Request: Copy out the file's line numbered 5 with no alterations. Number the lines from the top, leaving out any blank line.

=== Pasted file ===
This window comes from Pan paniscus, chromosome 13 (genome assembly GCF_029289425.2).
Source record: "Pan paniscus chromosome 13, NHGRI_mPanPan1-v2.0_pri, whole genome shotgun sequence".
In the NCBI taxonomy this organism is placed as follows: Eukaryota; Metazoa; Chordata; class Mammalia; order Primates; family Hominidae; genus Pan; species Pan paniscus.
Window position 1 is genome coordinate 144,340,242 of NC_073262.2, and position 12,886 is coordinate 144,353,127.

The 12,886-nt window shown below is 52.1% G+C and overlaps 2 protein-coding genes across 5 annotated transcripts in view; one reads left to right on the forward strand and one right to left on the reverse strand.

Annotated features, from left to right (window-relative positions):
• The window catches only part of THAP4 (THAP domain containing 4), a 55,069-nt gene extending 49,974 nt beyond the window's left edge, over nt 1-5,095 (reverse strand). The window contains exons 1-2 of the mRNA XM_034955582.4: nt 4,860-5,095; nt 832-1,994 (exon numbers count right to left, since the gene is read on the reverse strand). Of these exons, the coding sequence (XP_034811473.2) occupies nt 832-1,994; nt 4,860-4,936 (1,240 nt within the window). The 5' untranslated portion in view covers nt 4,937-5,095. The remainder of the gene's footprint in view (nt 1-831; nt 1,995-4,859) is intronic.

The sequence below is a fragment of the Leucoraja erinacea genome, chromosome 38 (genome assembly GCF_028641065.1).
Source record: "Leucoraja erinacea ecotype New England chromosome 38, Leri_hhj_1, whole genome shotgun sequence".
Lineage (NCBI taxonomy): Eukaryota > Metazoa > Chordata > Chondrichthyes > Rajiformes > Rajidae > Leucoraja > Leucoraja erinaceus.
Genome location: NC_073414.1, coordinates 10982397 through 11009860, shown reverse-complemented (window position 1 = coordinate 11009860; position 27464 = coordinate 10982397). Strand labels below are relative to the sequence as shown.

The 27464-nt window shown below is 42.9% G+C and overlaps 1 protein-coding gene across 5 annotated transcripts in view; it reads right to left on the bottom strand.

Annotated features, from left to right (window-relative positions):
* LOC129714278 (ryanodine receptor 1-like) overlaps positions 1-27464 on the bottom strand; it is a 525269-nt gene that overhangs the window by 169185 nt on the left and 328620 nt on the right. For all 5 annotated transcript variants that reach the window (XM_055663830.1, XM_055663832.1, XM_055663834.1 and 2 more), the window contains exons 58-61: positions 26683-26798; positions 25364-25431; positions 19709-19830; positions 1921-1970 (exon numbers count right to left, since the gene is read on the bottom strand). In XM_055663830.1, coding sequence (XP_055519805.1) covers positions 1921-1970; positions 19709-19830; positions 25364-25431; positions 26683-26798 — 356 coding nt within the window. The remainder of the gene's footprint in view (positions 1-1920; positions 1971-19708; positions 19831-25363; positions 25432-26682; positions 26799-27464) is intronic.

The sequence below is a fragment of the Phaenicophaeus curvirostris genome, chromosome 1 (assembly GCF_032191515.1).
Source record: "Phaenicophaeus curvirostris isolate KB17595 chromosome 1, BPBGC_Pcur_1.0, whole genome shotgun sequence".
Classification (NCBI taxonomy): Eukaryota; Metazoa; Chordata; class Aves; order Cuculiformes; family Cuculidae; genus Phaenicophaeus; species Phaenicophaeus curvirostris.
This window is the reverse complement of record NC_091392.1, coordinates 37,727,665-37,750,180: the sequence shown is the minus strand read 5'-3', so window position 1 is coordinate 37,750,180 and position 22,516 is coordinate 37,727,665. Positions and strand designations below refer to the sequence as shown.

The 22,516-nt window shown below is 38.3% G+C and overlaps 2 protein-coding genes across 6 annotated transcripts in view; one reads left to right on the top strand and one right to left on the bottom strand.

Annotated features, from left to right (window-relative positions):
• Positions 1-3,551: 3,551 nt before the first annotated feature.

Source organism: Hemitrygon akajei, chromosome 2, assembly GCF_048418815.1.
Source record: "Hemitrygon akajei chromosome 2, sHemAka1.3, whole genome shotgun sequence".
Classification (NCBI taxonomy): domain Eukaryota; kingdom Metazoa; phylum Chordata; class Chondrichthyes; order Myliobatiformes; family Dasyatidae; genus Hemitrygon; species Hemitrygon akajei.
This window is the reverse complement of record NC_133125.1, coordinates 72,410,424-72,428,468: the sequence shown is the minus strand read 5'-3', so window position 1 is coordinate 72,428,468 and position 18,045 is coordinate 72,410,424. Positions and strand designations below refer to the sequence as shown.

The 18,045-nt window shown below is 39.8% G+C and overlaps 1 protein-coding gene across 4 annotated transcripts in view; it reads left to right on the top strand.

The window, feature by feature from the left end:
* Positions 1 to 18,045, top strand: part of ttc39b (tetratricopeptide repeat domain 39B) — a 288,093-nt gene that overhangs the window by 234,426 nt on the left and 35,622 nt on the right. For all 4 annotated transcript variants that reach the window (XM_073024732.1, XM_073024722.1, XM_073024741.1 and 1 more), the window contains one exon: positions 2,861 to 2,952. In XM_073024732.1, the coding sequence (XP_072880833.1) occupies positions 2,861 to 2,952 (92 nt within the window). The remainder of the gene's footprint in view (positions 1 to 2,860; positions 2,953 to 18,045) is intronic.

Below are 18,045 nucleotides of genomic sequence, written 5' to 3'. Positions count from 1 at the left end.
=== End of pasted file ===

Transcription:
The 12,886-nt window shown below is 52.1% G+C and overlaps 2 protein-coding genes across 5 annotated transcripts in view; one reads left to right on the forward strand and one right to left on the reverse strand.